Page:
VERIFY: What makes mosquitoes attracted to certain people?

Verify: What attracts mosquitoes to certain people?

MINNEAPOLIS -  We're moving into prime mosquito season, and you might see articles in your social media feed claiming mosquitoes are more attracted to certain people.

We wanted to verify whether these claims are true, so we checked with a local mosquito expert, Sandy Brogren at the Metropolitian Mosquito Control District, and two of the world's most renowned experts on mosquito attraction: Dr. Jonathan Day at the University of Florida and the team at the London School of Hygiene & Tropical Medicine.

All three of our sources verified the number one thing that attracts mosquitos.

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"Mosquitos, the number one attractant for them is CO2. So if you're breathing out and you're warm-blooded, you're very attractive to a mosquito," said Brogren.

That makes the claim that people are more attractive to mosquitos when exercising and sweating - verified.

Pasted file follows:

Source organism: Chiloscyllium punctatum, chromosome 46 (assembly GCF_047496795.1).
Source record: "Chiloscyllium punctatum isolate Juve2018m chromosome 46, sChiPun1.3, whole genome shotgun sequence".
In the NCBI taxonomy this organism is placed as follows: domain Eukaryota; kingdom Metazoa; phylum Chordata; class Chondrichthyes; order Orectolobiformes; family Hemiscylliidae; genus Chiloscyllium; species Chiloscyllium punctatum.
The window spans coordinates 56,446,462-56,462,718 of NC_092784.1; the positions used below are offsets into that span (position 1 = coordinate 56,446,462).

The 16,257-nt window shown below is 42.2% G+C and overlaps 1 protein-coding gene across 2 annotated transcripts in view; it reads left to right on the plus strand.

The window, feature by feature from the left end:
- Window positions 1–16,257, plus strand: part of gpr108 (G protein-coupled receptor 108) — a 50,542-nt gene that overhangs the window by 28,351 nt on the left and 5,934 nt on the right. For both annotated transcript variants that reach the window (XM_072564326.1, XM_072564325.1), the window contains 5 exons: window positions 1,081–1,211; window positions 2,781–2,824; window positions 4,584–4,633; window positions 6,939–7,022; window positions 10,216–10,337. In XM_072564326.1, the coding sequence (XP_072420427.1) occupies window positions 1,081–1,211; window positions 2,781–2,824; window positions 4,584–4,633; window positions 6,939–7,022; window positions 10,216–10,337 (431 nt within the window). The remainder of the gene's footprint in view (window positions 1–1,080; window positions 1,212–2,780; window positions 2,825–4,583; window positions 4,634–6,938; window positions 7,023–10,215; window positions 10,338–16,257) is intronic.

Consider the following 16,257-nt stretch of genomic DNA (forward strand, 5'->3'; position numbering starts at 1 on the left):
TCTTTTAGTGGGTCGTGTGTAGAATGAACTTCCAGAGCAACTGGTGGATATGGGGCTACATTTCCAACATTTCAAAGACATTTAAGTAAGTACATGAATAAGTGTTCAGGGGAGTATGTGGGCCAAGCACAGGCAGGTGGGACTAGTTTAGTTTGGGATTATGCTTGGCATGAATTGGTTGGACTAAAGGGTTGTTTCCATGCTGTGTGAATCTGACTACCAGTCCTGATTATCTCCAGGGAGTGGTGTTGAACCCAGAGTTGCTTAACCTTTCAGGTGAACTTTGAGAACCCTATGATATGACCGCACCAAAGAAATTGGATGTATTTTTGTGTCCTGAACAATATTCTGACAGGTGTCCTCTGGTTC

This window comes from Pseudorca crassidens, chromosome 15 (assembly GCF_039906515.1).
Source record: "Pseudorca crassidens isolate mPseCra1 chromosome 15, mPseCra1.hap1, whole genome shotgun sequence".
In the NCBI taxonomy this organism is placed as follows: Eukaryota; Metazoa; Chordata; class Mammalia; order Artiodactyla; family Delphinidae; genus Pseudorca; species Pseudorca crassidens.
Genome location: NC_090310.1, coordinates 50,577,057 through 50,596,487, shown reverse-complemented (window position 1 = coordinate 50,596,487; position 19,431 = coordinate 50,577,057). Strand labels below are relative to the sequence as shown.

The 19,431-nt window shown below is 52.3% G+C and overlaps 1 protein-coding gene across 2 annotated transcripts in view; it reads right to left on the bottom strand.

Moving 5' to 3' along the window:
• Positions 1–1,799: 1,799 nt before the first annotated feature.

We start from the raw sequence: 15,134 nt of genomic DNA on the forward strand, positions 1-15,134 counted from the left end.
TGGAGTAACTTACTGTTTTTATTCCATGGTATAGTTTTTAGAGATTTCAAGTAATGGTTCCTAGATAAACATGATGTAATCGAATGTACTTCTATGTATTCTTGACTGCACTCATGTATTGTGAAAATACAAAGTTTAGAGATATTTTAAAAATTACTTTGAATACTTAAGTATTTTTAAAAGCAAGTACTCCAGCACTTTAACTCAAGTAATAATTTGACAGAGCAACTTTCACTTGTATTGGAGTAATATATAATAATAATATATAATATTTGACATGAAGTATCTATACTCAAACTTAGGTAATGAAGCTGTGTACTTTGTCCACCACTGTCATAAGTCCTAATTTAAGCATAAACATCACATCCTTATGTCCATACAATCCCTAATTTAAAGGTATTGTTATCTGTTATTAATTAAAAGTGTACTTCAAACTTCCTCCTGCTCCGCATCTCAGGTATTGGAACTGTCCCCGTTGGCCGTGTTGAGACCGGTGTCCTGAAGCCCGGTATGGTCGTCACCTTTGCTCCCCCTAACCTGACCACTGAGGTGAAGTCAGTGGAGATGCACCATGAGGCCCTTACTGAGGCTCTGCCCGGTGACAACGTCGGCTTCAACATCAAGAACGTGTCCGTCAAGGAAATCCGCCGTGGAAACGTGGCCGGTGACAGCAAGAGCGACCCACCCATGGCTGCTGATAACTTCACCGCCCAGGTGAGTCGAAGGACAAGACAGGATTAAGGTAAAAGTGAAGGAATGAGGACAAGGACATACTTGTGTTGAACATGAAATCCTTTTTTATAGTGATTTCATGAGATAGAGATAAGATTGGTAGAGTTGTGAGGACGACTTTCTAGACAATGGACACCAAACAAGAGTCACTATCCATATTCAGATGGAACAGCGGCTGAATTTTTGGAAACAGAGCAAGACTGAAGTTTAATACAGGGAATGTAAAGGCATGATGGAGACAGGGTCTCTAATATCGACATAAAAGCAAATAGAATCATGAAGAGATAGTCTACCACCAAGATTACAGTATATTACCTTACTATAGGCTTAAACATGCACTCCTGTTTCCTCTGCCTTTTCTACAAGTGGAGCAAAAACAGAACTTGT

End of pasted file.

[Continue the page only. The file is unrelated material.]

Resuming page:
Day went deeper, explaining those who produce the most carbon dioxide are those with high metabolic rates. He says CO2 comes not just from heavy breathing, but from the skin as well.

And who happens to have higher metabolic rates?  Pregnant women and beer drinkers.

Day and the London School verify the claim that pregnant women are more attractive to mosquitos, and the claim that people are bitten more while drinking beer.

But what about blood type?  There are claims that Type O blood is most attractive to mosquitos.

Day and the London School say research on that topic is conflicting.

So the claim that mosquitos prefer one blood type over another cannot be verified.

"There's no evidence that there's a Blood Type O receptor on mosquito antennae, where there are carbon dioxide receptors all over the mosquitos bodies," Day said.

One more thing to keep in mind, Day says there is science proving clothing choice plays a role in attracting mosquitos, because they look for contrast to the background.  Therefore, dark clothing tends to attract mosquitos more, while light blues and yellows are more camouflaged. 

SOURCES:

Sandy Brogren – Entomologist - Metropolitan Mosquito Control District

Jonathan Day - Entomologist - University of Florida

James Logan and team - London School of Hygiene and Tropical Medicine

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© 2017 KARE-TV


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